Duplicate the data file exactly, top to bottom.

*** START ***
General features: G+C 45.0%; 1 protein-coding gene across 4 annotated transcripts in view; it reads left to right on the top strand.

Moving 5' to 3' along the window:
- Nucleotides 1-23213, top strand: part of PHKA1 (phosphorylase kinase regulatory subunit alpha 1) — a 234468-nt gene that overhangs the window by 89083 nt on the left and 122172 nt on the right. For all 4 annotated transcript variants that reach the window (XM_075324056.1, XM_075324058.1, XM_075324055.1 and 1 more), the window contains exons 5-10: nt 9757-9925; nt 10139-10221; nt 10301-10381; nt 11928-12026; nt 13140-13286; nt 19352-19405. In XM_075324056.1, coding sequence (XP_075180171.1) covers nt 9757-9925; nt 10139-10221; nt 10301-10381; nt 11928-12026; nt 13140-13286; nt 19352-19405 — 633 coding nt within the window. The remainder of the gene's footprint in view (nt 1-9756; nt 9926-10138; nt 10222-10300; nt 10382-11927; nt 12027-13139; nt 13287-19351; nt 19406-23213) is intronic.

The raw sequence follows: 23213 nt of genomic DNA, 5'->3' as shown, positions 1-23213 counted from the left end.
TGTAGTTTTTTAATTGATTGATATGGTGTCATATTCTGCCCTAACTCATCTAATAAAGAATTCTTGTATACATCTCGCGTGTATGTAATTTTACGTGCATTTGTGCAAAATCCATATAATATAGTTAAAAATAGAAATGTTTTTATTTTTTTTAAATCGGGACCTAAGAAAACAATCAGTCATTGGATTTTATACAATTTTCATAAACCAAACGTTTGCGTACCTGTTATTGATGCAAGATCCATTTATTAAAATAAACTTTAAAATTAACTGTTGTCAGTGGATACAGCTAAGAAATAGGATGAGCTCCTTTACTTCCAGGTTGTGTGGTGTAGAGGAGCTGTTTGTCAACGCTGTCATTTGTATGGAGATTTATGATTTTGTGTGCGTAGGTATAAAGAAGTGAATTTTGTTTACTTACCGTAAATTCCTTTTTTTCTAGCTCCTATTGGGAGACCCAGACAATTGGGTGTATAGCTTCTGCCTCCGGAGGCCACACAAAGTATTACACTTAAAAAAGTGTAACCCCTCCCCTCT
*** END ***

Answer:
General features: G+C 45.0%; 1 protein-coding gene across 4 annotated transcripts in view; it reads left to right on the top strand.

Moving 5' to 3' along the window:
- Nucleotides 1-23213, top strand: part of PHKA1 (phosphorylase kinase regulatory subunit alpha 1) — a 234468-nt gene that overhangs the window by 89083 nt on the left and 122172 nt on the right. For all 4 annotated transcript variants that reach the window (XM_075324056.1, XM_075324058.1, XM_075324055.1 and 1 more), the window contains exons 5-10: nt 9757-9925; nt 10139-10221; nt 10301-10381; nt 11928-12026; nt 13140-13286; nt 19352-19405. In XM_075324056.1, coding sequence (XP_075180171.1) covers nt 9757-9925; nt 10139-10221; nt 10301-10381; nt 11928-12026; nt 13140-13286; nt 19352-19405 — 633 coding nt within the window. The remainder of the gene's footprint in view (nt 1-9756; nt 9926-10138; nt 10222-10300; nt 10382-11927; nt 12027-13139; nt 13287-19351; nt 19406-23213) is intronic.

The raw sequence follows: 23213 nt of genomic DNA, 5'->3' as shown, positions 1-23213 counted from the left end.
TGTAGTTTTTTAATTGATTGATATGGTGTCATATTCTGCCCTAACTCATCTAATAAAGAATTCTTGTATACATCTCGCGTGTATGTAATTTTACGTGCATTTGTGCAAAATCCATATAATATAGTTAAAAATAGAAATGTTTTTATTTTTTTTAAATCGGGACCTAAGAAAACAATCAGTCATTGGATTTTATACAATTTTCATAAACCAAACGTTTGCGTACCTGTTATTGATGCAAGATCCATTTATTAAAATAAACTTTAAAATTAACTGTTGTCAGTGGATACAGCTAAGAAATAGGATGAGCTCCTTTACTTCCAGGTTGTGTGGTGTAGAGGAGCTGTTTGTCAACGCTGTCATTTGTATGGAGATTTATGATTTTGTGTGCGTAGGTATAAAGAAGTGAATTTTGTTTACTTACCGTAAATTCCTTTTTTTCTAGCTCCTATTGGGAGACCCAGACAATTGGGTGTATAGCTTCTGCCTCCGGAGGCCACACAAAGTATTACACTTAAAAAAGTGTAACCCCTCCCCTCT